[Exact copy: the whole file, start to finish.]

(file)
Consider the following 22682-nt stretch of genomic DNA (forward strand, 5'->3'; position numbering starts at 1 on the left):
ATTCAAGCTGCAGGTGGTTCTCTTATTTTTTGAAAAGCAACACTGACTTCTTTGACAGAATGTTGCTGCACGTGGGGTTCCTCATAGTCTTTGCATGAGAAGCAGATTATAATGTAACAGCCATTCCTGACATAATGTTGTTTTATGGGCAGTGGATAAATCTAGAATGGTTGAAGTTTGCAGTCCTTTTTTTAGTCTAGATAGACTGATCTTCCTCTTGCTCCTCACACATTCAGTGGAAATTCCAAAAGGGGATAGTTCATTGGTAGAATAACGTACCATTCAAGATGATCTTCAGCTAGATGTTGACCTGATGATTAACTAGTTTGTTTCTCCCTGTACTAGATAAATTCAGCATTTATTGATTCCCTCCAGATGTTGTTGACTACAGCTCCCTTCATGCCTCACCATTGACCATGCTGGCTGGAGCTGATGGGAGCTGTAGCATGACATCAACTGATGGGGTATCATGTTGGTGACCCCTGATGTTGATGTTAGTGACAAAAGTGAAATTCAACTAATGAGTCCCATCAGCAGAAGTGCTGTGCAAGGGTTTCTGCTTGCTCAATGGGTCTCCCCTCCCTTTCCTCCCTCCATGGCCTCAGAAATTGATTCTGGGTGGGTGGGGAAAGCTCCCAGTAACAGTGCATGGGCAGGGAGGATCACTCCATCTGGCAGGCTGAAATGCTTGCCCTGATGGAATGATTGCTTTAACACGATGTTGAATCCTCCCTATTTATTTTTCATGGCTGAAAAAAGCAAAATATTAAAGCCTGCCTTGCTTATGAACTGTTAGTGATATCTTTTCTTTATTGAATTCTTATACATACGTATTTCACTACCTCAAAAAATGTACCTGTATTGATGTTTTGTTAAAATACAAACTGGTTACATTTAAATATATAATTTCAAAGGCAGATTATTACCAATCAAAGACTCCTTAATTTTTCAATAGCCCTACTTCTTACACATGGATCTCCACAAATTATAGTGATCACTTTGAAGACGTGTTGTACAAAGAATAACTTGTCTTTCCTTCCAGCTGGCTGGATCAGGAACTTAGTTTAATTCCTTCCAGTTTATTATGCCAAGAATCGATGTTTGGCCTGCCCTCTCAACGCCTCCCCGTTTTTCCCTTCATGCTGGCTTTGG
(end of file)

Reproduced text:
Consider the following 22682-nt stretch of genomic DNA (forward strand, 5'->3'; position numbering starts at 1 on the left):
ATTCAAGCTGCAGGTGGTTCTCTTATTTTTTGAAAAGCAACACTGACTTCTTTGACAGAATGTTGCTGCACGTGGGGTTCCTCATAGTCTTTGCATGAGAAGCAGATTATAATGTAACAGCCATTCCTGACATAATGTTGTTTTATGGGCAGTGGATAAATCTAGAATGGTTGAAGTTTGCAGTCCTTTTTTTAGTCTAGATAGACTGATCTTCCTCTTGCTCCTCACACATTCAGTGGAAATTCCAAAAGGGGATAGTTCATTGGTAGAATAACGTACCATTCAAGATGATCTTCAGCTAGATGTTGACCTGATGATTAACTAGTTTGTTTCTCCCTGTACTAGATAAATTCAGCATTTATTGATTCCCTCCAGATGTTGTTGACTACAGCTCCCTTCATGCCTCACCATTGACCATGCTGGCTGGAGCTGATGGGAGCTGTAGCATGACATCAACTGATGGGGTATCATGTTGGTGACCCCTGATGTTGATGTTAGTGACAAAAGTGAAATTCAACTAATGAGTCCCATCAGCAGAAGTGCTGTGCAAGGGTTTCTGCTTGCTCAATGGGTCTCCCCTCCCTTTCCTCCCTCCATGGCCTCAGAAATTGATTCTGGGTGGGTGGGGAAAGCTCCCAGTAACAGTGCATGGGCAGGGAGGATCACTCCATCTGGCAGGCTGAAATGCTTGCCCTGATGGAATGATTGCTTTAACACGATGTTGAATCCTCCCTATTTATTTTTCATGGCTGAAAAAAGCAAAATATTAAAGCCTGCCTTGCTTATGAACTGTTAGTGATATCTTTTCTTTATTGAATTCTTATACATACGTATTTCACTACCTCAAAAAATGTACCTGTATTGATGTTTTGTTAAAATACAAACTGGTTACATTTAAATATATAATTTCAAAGGCAGATTATTACCAATCAAAGACTCCTTAATTTTTCAATAGCCCTACTTCTTACACATGGATCTCCACAAATTATAGTGATCACTTTGAAGACGTGTTGTACAAAGAATAACTTGTCTTTCCTTCCAGCTGGCTGGATCAGGAACTTAGTTTAATTCCTTCCAGTTTATTATGCCAAGAATCGATGTTTGGCCTGCCCTCTCAACGCCTCCCCGTTTTTCCCTTCATGCTGGCTTTGG